At MONOGRAM we are staying away from Emerging Market stocks, since a forced de-leveraging caused by a strong dollar will certainly translate into substantial downside in domestic equities. But should the going get tough, these assets will probably trade low enough to present a bargain. Until then, we prefer the safety of the US market.

MONOGRAM CAPITAL MANAGEMENT

Euro capital flight could be good news for North America and the UK

March 12, 2015

This week the European Central Bank started its Quantitative Easing Program (“QE”), which boils down to an attempt to increase the amount of money in circulation while lowering interest rates, thus, on paper, boosting the economic activity of the region. As QE means more Euros in the global system, the Common Currency should underperform its peers. This debasement process has largely been anticipated by financial market operators, who have been selling the Euro and buying European stocks en masse. At time of writing, the Euro is 11% lower than at the beginning of the year, while European stocks are 14% higher.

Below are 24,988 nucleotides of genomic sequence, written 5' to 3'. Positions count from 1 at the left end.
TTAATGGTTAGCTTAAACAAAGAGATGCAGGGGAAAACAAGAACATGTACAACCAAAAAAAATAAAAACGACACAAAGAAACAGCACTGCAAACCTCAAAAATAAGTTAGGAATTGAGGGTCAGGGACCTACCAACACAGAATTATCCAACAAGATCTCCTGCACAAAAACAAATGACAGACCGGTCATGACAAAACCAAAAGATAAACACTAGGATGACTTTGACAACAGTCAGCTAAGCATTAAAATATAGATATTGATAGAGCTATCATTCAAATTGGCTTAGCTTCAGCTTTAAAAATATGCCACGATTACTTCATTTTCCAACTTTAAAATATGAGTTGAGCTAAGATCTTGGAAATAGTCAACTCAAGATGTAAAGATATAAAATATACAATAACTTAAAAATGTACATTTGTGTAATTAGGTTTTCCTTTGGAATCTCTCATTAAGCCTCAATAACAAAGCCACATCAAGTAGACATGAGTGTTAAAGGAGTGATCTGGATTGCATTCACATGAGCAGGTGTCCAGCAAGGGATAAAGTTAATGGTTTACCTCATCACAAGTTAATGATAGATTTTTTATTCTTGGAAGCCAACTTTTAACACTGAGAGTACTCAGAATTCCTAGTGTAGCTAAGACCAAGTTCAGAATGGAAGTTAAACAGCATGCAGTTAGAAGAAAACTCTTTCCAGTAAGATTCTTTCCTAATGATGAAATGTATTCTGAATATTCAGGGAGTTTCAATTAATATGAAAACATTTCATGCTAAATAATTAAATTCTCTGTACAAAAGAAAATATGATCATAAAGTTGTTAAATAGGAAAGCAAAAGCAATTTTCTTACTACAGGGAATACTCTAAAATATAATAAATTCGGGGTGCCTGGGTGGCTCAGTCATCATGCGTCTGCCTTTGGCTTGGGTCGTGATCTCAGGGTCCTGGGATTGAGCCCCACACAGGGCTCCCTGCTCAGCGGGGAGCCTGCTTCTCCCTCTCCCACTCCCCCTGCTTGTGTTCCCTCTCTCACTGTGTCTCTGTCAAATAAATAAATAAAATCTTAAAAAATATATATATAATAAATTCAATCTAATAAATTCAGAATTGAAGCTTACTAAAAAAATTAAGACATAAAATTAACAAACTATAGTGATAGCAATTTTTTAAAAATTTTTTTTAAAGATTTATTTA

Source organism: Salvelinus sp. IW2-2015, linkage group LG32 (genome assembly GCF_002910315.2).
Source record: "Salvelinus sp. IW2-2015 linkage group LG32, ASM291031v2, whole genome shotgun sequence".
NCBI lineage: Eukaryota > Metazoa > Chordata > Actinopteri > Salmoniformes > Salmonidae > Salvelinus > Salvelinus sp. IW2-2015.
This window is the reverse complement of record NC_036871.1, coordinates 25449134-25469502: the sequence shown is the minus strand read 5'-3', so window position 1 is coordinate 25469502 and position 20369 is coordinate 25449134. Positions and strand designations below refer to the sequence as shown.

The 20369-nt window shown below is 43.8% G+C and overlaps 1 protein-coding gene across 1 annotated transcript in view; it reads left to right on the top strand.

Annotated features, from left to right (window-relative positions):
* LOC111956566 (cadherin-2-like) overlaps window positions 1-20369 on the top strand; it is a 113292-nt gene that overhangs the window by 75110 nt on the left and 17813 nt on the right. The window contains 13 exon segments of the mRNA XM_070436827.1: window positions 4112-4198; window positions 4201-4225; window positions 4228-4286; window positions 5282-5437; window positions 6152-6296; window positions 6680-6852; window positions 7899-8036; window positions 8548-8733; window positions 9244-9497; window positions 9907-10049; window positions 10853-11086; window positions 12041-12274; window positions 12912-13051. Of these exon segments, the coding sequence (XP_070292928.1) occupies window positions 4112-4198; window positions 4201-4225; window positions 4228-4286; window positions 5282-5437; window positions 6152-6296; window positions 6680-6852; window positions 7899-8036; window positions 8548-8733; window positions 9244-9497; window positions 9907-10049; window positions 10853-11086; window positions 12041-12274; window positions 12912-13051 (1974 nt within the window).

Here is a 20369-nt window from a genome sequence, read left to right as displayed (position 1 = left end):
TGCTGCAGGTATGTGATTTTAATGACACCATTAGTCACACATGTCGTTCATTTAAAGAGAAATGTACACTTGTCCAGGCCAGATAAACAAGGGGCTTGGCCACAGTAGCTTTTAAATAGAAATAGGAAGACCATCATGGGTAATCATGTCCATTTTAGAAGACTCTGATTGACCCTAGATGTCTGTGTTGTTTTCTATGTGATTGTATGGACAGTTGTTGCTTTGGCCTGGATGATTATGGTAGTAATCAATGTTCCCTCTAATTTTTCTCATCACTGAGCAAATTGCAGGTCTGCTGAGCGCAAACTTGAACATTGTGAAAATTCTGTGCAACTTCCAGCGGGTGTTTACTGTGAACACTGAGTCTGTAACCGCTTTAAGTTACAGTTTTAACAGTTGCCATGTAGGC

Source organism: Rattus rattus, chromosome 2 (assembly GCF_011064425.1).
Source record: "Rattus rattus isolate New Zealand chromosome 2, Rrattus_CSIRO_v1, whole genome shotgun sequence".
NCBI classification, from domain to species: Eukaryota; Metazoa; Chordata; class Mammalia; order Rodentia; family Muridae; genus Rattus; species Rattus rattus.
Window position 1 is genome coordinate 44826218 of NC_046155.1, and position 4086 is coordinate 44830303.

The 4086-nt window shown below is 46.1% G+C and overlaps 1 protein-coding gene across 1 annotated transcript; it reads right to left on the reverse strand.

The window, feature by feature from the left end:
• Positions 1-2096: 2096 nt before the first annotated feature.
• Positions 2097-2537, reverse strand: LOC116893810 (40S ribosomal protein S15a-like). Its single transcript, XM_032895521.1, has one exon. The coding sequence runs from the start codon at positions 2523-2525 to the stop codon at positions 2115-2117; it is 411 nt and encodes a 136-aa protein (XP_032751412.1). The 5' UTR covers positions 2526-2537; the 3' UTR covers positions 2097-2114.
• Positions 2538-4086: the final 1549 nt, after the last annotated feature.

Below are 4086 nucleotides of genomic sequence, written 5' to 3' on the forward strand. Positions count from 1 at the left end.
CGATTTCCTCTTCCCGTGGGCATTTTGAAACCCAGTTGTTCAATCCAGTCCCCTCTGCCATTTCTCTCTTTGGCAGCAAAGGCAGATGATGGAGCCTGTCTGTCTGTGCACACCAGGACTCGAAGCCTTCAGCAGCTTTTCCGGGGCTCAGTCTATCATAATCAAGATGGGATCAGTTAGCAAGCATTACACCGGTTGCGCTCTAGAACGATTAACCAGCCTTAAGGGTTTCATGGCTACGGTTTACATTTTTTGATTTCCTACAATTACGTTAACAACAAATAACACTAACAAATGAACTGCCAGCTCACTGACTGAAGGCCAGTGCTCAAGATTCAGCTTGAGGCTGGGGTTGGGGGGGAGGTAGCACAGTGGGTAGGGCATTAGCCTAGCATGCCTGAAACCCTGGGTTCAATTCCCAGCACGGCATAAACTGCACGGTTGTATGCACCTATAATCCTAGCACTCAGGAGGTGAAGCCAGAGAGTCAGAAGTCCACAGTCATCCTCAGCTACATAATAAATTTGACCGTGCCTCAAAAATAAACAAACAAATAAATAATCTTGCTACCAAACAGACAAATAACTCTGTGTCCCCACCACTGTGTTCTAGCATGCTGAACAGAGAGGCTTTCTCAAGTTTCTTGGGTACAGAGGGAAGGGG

Meanwhile European corporations as well as households have accumulated large balances of cash since 2008, which sit idle on account rather than being recycled back into the economy for productive usages. This, in turn, is a reflection of various structural effects, including the aging of the European population:  older people generally enjoy higher savings because they have accumulated more wealth than younger people. Increasing inequality also pushes the average savings rate up, as Keynes teaches us that propensity to consume is lower for richer people.